Every benchmark is the product of input from a global community of security and IT professionals and goes through a two-step consensus review. In the first step, a panel of the community members creates and tests the recommendations. Then the larger community reviews the recommendations and provides feedback, which is incorporated into the final standards. 

All CIS benchmarks are made available as PDF documents on the CIS website. The benchmarks are extremely detailed, with some running over 800 pages, but they all follow the same basic structure. 

Each benchmark starts with an overview addressing definitions and the benchmark’s intended audience. Recommendations for ensuring the correct configuration of an IT system make up the bulk of the document. The benchmark ends with a checklist appendix to help monitor compliance for each recommendation. 

There may be hundreds of recommendations in a single benchmark, and each recommendation includes a description, the reason for the guideline, its potential security impact, and instructions on how to implement it. Recommendations are classified as “scored” or “not scored.” Each scored recommendation contributes to an overall benchmark score and is required to achieve CIS compliance. Recommendations that are not scored do not impact the overall benchmark score. 

What are CIS Controls? 

CIS controls are sets of broader security guidelines beyond asset configuration. They are offered separately from CIS benchmarks, but every benchmark recommendation maps to at least one CIS control. 

The controls are designed to provide actions organizations can take to mitigate the damage from cyberattacks. There are 20 controls in all, organized into three categories to guide implementation. Basic CIS controls provide guidelines for preventing unauthorized hardware and software from accessing the network, controlling administrative privileges, and identifying and fixing system vulnerabilities. Foundational CIS controls deal with email and web browser protections, malware defenses, boundary defense, and data recovery. Organizational CIS Controls cover security awareness and training programs, application software security, incident response and management, and penetration tests and red team exercises. 

The controls are further prioritized into three implementation groups, allowing organizations to determine which actions to take based on their particular security risks and resources. Implementation Group 1 includes small organizations with low data sensitivity and/or limited resources. Group 2 is for larger organizations with multiple more complex IT systems and compliance requirements. Group 3 represents complex organizations that have high-data sensitivity, strict compliance requirements, and that may be subject to targeted cyberattacks. 

The main difference between CIS benchmarks and CIS controls is that the benchmarks provide guidance for specific products and systems and the controls address the whole IT infrastructure. As every benchmark recommendation is mapped to at least one CIS control, organizations gain an understanding of how each one affects the larger security effort. 

AWS Security Assessment

What is CIS compliance? 

CIS compliance is achieved by correctly implementing the best practice recommendations in a particular CIS benchmark. While it’s possible to implement benchmark recommendations manually, it’s time-consuming and error prone. For that reason, most organizations will opt to use an automated solution. These third-party tools can scan a system or product to identify and alert the organization to areas of non-compliance and provide clear guidance on how to configure them to meet benchmark recommendations. Regular or continuous scans can alert the organization to misconfigurations that get introduced over time so corrective action can be taken quickly and compliance maintained.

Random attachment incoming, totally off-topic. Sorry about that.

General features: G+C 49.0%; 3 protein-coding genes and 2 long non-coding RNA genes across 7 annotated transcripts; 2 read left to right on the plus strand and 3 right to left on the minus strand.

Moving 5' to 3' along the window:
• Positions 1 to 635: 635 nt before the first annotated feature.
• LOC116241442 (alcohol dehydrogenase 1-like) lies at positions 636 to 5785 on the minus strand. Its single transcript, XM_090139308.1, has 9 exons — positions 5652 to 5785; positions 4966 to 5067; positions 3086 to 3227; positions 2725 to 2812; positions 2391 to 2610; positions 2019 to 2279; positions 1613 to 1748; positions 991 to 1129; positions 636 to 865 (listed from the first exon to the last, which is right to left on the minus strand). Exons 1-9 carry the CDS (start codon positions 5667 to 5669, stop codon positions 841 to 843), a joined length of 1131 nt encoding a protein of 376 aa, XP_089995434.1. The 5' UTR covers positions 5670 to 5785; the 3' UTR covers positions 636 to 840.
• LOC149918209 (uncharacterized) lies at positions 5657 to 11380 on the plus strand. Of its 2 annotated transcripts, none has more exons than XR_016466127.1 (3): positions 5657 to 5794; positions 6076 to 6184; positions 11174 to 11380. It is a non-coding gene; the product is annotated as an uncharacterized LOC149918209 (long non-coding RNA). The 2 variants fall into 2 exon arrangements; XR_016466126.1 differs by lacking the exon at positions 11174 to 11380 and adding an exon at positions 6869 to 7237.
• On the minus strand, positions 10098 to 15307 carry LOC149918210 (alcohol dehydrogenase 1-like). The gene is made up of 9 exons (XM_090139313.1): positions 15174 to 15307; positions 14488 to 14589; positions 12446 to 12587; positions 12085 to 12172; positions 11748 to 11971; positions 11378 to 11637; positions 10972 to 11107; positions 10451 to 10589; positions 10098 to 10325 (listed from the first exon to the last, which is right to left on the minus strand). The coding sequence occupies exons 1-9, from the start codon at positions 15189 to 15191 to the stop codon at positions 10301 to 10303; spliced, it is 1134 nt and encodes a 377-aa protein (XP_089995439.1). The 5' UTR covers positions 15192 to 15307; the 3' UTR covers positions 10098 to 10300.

Who should be using the CIS benchmarks? 

Any organization can use CIS benchmarks to meet its security and compliance objectives. The guides are developed by and for business, government, and academic institutions, and their global recognition makes them more widely applicable than nation-specific standards like GDPR and HIPPA. In particular, groups in the government, healthcare, and financial sectors should consider using CIS benchmarks to meet their stringent regulatory requirements. 

Alert Logic’s free AWS security assessment 

Alert Logic provides an assessment of 49 best practice controls based on the industry-standard AWS CIS Benchmark. It includes a summary report of your AWS posture and how your AWS security measures compare to the CIS benchmarks. Alert Logic will provide a list of remediating actions you can take and suggestions for ensuring ongoing visibility and creating compensating controls for more than 70 percent of monitoring check failures automatically. Best of all, Alert Logic does all the work so you can focus on your company’s daily business. All you have to do to get started is request your free AWS security assessment. 

Dan Pitman
About the Author
Dan Pitman

Dan Pitman is a Senior Solutions Architect at Alert Logic and works with customers to develop and design security solutions to fit their needs on-premises, hybrid, and in the cloud. With over 20 years’ experience in technology spanning consumer support, development, infrastructure operations and security, Dan is passionate about technology and leads the way as a Solutions Architect in helping Alert Logic’s customers secure their systems.

Born and raised in South Wales, Dan enjoys returning to Alert Logic’s Cardiff Headquarters on a regular basis, working with the teams there continuously improving the customer experience.